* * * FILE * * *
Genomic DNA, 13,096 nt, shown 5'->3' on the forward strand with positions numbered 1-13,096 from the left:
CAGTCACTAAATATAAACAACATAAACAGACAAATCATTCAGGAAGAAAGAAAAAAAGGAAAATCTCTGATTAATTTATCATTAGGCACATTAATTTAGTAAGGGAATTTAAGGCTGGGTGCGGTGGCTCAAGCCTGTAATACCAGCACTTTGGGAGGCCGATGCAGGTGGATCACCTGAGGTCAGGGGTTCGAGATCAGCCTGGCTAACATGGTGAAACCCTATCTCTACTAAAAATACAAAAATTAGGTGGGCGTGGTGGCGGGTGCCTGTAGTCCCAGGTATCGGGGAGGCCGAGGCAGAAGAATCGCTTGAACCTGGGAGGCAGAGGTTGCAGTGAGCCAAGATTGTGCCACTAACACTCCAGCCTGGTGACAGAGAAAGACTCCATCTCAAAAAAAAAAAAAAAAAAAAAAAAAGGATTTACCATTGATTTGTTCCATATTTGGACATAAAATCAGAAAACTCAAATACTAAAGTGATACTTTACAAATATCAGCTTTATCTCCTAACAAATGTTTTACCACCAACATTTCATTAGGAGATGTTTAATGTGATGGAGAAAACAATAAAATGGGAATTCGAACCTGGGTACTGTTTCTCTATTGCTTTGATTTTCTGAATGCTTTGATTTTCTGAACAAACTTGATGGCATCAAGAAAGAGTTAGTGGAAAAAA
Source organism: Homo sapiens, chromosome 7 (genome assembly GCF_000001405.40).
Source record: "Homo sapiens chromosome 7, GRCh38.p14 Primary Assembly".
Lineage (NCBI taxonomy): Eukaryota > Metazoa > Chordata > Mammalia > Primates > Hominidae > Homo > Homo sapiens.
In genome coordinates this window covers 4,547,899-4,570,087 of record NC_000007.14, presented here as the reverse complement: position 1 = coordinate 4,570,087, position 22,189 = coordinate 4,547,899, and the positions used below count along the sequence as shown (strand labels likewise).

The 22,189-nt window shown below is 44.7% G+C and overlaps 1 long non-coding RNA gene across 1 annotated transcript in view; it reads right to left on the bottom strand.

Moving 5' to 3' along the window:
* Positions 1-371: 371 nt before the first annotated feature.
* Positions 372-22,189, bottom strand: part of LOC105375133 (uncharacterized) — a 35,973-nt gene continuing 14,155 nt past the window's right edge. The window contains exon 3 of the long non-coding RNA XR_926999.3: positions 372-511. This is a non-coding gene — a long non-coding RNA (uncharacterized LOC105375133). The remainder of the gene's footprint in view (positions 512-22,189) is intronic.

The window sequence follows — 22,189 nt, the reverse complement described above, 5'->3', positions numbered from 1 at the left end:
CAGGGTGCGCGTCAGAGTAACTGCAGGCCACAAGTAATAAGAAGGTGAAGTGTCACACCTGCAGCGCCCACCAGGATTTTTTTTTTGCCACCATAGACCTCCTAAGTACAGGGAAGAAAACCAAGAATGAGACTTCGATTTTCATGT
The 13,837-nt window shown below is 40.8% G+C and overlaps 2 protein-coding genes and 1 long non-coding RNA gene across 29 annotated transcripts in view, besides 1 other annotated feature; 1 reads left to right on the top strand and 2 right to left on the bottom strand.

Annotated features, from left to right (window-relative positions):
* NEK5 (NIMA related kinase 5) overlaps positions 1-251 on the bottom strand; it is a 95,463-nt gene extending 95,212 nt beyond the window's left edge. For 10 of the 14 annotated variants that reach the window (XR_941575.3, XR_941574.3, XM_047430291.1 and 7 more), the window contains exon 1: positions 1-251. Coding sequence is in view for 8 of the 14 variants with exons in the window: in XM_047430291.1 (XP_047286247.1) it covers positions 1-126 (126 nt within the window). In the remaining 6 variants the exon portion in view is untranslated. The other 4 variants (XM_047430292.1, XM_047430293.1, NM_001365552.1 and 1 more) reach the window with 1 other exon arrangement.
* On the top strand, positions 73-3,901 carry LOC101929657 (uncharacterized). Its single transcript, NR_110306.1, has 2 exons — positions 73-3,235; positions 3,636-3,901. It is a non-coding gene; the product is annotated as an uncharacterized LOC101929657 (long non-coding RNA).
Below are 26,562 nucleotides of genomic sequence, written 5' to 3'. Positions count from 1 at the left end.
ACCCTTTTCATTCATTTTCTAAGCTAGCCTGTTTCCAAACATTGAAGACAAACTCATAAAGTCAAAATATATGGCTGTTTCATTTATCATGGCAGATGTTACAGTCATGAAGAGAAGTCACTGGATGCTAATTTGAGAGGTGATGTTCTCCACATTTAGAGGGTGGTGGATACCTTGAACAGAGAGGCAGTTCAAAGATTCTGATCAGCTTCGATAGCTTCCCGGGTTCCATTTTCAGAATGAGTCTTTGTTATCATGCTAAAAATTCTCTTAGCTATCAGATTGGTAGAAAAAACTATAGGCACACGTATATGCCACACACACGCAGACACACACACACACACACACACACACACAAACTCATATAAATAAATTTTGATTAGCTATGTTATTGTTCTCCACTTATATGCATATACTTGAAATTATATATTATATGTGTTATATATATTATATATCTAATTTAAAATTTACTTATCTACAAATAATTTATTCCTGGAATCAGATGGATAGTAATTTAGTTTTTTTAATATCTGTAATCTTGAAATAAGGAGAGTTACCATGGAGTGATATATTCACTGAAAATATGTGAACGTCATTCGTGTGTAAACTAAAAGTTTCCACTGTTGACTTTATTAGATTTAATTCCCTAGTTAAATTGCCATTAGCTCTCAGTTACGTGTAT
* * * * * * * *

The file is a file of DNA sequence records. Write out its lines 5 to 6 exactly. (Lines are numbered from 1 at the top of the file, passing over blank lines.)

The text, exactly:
Lineage (NCBI taxonomy): Eukaryota > Metazoa > Chordata > Mammalia > Primates > Hominidae > Homo > Homo sapiens.
In genome coordinates this window covers 4,547,899-4,570,087 of record NC_000007.14, presented here as the reverse complement: position 1 = coordinate 4,570,087, position 22,189 = coordinate 4,547,899, and the positions used below count along the sequence as shown (strand labels likewise).